Sheffield buses: Protest outside mayor Dan Jarvis’ Sheffield office demands re-regulation of bus services
Campaigners demanding Sheffield region Mayor Dan Jarvis re-regulates South Yorkshire’s buses gathered in Sheffield to lobby him and council leaders.
Groups including Campaign for Better Buses for South Yorkshire and South Yorkshire Green New Deal gathered with banners outside the South Yorkshire Metropolitan Combined Authority (SYMCA) office, previously called Sheffield City Region, on Broad Street West, to call for changes yesterday.
South Yorkshire’s four council leaders and Martin Jarvis were meeting in the building.
Campaign for Better Buses South Yorkshire wants Mr Jarvis to take back control of privately-run bus services to tempt people out of their cars.
Fran Postlethwaite, convenor for Campaign for Better Buses for South Yorkshire, said: “Dan Jarvis as the major of South Yorkshire has the power to bring back public control of our buses through franchising – that’s what Andy Burnham’s done in Manchester.
“And we need public control because at the moment, the private companies rule the roost and under their power, we’ve got fewer buses, less reliable and too expensive, and not going where people want to go. So a major part of our campaign is saying ‘we want public control’, which means that the authority can make those sorts of decisions on behalf of the people of South Yorkshire.
“The other thing we’re arguing for is proper consultation with passengers, because they’re not talking to us about what passengers actually need. We’re getting messages every day about how the bus services are failing people and we need to use those messages to make sure that we have a bus service that is fit for purpose.”
Group member Martin Mayer added: “If we are to get to net zero in South Yorkshire we need a radical shake-up of our appalling public transport, but the recent Bus Service Improvement Plan has rejected the Government’s offer to take back control via franchising.
“We have the opportunity to take buses back under public control and it’s just just so frustrating. The bus service improvement plan, long awaited, came out last month, and it fails to promise re-regulation of the buses.”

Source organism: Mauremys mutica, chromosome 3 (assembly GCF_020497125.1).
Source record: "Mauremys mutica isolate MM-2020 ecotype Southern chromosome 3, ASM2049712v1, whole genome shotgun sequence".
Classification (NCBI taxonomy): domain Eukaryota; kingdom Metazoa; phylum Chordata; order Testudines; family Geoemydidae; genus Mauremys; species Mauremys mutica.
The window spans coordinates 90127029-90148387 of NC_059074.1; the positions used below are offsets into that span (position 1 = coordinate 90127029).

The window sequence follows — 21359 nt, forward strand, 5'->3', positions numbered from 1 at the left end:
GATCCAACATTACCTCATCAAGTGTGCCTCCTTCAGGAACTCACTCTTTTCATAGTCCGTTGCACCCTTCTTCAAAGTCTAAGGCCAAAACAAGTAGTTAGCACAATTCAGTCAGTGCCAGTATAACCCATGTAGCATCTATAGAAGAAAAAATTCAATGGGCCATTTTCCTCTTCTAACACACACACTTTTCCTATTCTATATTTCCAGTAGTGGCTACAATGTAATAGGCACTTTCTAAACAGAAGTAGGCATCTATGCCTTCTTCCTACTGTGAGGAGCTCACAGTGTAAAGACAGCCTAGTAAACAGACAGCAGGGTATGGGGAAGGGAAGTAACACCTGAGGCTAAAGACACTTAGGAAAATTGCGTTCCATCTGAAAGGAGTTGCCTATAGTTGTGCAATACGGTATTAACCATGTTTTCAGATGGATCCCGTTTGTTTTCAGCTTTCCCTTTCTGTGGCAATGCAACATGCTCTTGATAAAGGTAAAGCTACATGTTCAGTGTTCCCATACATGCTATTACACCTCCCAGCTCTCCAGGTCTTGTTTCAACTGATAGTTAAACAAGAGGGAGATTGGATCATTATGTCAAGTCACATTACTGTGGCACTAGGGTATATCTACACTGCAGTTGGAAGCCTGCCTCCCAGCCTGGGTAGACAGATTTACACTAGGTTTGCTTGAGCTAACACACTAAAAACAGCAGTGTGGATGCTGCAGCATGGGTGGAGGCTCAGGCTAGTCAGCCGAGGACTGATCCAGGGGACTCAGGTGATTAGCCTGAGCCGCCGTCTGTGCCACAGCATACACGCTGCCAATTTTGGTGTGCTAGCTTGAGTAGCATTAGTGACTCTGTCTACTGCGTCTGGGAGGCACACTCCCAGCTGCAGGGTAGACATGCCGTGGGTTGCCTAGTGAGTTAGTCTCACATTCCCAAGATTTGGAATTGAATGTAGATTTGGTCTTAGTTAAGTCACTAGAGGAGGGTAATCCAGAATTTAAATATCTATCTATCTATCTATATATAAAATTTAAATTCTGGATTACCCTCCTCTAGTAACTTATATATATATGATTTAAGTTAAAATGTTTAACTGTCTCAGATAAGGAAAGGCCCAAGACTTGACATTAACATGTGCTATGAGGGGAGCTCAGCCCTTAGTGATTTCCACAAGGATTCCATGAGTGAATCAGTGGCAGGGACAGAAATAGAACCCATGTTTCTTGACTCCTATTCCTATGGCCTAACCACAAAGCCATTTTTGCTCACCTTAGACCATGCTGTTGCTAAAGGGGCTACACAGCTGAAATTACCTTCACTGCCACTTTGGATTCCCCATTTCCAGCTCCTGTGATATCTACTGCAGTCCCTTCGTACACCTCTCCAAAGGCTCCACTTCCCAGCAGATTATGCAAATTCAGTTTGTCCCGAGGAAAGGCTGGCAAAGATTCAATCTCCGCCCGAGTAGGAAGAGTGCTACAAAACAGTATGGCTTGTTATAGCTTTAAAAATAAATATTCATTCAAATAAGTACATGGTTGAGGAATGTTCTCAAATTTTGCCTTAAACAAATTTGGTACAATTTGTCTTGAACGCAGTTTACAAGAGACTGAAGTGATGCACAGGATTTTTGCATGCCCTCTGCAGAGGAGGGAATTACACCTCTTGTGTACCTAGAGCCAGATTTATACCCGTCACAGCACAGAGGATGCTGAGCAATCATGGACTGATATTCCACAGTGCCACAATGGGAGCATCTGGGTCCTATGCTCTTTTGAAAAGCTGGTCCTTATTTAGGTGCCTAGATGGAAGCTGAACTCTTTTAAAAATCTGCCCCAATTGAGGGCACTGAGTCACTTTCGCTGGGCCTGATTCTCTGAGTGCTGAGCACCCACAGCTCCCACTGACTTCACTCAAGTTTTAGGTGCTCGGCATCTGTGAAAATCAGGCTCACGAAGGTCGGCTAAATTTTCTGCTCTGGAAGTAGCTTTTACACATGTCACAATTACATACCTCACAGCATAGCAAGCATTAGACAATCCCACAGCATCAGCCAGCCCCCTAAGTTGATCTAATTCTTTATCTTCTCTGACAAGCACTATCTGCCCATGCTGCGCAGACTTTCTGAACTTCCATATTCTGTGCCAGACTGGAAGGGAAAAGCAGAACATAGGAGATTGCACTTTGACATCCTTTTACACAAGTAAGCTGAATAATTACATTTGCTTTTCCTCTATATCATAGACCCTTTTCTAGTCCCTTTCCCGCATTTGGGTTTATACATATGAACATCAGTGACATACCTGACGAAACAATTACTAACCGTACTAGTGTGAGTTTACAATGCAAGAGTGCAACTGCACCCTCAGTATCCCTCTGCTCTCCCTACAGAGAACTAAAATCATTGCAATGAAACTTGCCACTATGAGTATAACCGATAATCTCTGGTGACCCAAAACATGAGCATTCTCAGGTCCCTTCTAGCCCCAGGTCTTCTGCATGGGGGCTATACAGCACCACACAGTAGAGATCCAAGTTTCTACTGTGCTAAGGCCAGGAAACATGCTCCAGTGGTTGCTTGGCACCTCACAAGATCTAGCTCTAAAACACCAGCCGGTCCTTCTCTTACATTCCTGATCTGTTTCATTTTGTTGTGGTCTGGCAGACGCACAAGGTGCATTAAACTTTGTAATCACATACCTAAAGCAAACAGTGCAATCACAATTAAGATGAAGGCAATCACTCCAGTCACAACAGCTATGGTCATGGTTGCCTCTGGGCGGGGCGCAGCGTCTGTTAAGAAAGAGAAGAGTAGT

First and Stagecoach
The improvement plan has support from operators First and Stagecoach.
He said re-arranging services could help bring people out of their cars and give the chance to co-ordinate the services in the city.
SYMCA has been approached for comment.
Nigel Eggleton, managing director of First Sheffield, which runs 235 buses, is opposed to re-regulation and said last month he believes talk of public control fails to address the root cause of the problem.
He said: “Franchising is incredibly expensive, slow to implement and will fail to deliver on its promises. Nationalisation has huge costs, huge inefficiency and an unwillingness to deal with changes in the market. I hear these demands with some frustration at the lack of understanding.
“Local authorities must be prepared to discriminate against the private car.”
He said London was often held up as an example of a popular public transport system discriminates against motorists with its £15-a-day congestion charge, ultra low emission zone and Controlled Parking Zones where residents pay an annual fee.
He says more priority lanes and lights would be a big help in Sheffield, as well as contactless tickets and ‘integrated’ fares valid across networks.